Bam’s sneaky move
Paolo Benigno Aquino, the cosplayer-senator, has leveled up. From calling for the distribution to the poor of fastfood leftovers, the man who used a pair of spectacles and a famous surname to somehow worm his way into the Senate now bats for the allocation of five percent of our taxes to the House-defunded Commission on Human Rights.
But wait. As it was filed in July last year, Aquino’s Senate Bill 699 actually proposes nothing of the sort, which is really sneaky on the part of this Ninoy lookalike-wannabe.
Aquino obviously just wants to ride on the supposed outrage caused by the action of the House of Representatives this week to slash to budget for 2018 of the CHR to P1,000. His original bill called for giving taxpayers the choice of earmarking five percent of their income taxes to fund:
An accredited charity or civil society organization;
A priority national or local government project; or
A legitimate political party
This is misrepresentation not seen since Aquino proposed to bring down the cost of Internet service by conducting an investigation that did not lower the price of connection at all. And I still remember that high-profile probe every time I pay my Internet service provider.
“If my bill becomes law, the taxpayer will have the power to choose where to spend a portion of their taxes,” Aquino explained yesterday. “This is already done in other countries and it’s time to do this here.”
Because I no longer trust Aquino to do my research for me, I decided to check out this last claim of his. I came up with something called the American election campaign fund checkoff, which allows taxpayers in the US to tick a box that will give $3 from their federal tax payments to something called the Presidential Election Campaign Fund.
This fund is by no means partisan, unlike Aquino’s proposal. Both the Republican and Democratic parties receive a fixed amount of “checkoff dollars” while other parties get smaller amounts if they get over five percent of the vote, to go with matching funds from the federal government for every dollar that they get directly from taxpayers.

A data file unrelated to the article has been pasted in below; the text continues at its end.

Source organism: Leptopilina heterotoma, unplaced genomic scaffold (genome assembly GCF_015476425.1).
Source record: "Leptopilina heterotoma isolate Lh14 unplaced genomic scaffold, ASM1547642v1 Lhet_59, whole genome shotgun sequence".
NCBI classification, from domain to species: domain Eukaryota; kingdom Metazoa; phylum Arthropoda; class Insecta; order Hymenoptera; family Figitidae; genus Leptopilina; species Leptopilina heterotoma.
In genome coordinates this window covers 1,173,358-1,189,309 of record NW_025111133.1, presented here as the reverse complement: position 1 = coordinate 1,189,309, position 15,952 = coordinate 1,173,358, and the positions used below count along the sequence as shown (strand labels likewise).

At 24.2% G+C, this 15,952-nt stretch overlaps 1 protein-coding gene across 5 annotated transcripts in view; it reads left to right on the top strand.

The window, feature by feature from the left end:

No way is $3 (around P153), even in this impoverished country, equivalent to five percent of income. And if you are among those who already get taxed the maximum 32 percent on P500,000 annual income under the current tax regime (not a lot of money these days), you’ll get the idea of the size of the tax “donation” that Aquino wants you to make.
It is worth noting that after the passage of the US campaign fund checkoff law in 1971, no other such “tax choice” measure has been approved by Congress. Even if this early attempt at “crowdfunding” was merely a token, it was never repeated.
Now Aquino, who had earlier claimed that he was responsible for the free college tuition bonanza last year (he was not; it was a fluke surplus to end a bicameral budget standoff), wants us to directly fund political parties like his very own—hint, hint—LP with our taxes by riding on the CHR issue.
Aquino just wants to push his misbegotten bill using the current brouhaha. Even if in his own proposal, he never thought of funding an entire government agency once Congress had defunded it.
If Aquino really wanted to fund the CHR, he would donate all his salaries and benefits as a senator to the rights agency. If he can’t do that, he’s just play-acting once again—sneakily and not too convincingly, if I may add.
Is it just me or is the House attempting to get Commission on Elections Chairman Andres Bautista off the hook by throwing out the impeachment case filed against the elections boss on a mere technicality? This could be the scenario as a result of the junking of the second verified impeachment complaint against Supreme Court Chief Justice Maria Lourdes Sereno.
According to reports, the second complaint against Sereno was dismissed on the basis of improper form because it did not follow the rules for a charge that would not be directly sent to the Senate. This is supposedly the same infirmity that plagues that endorsed complaint against Bautista, which the House justice committee intends to tackle next week.
What the committee is saying is that the form of the second Sereno complaint was intended not to be heard in the House but to be immediately brought before the Senate through the “creeping impeachment” method used to impeach both President Joseph Estrada and Chief Justice Renato Corona. Because the House wants to hear it first, the Bautista complaint is now in danger of suffering the same fate as the second Sereno charge sheet.
Of course, it is the House justice committee that determines sufficiency in form (and substance) of impeachment complaints. And by dismissing the second complaint against Sereno, the panel has now laid the predicate for the dismissal of Bautista’s charges using the same rule.
And why would the House throw out the complaint against Bautista, which in the opinion of many is a lot stronger and more important than the Sereno impeachment? I don’t really know.
But maybe the sheer number of the House members who got elected last year with Bautista’s “help” has something to do with it.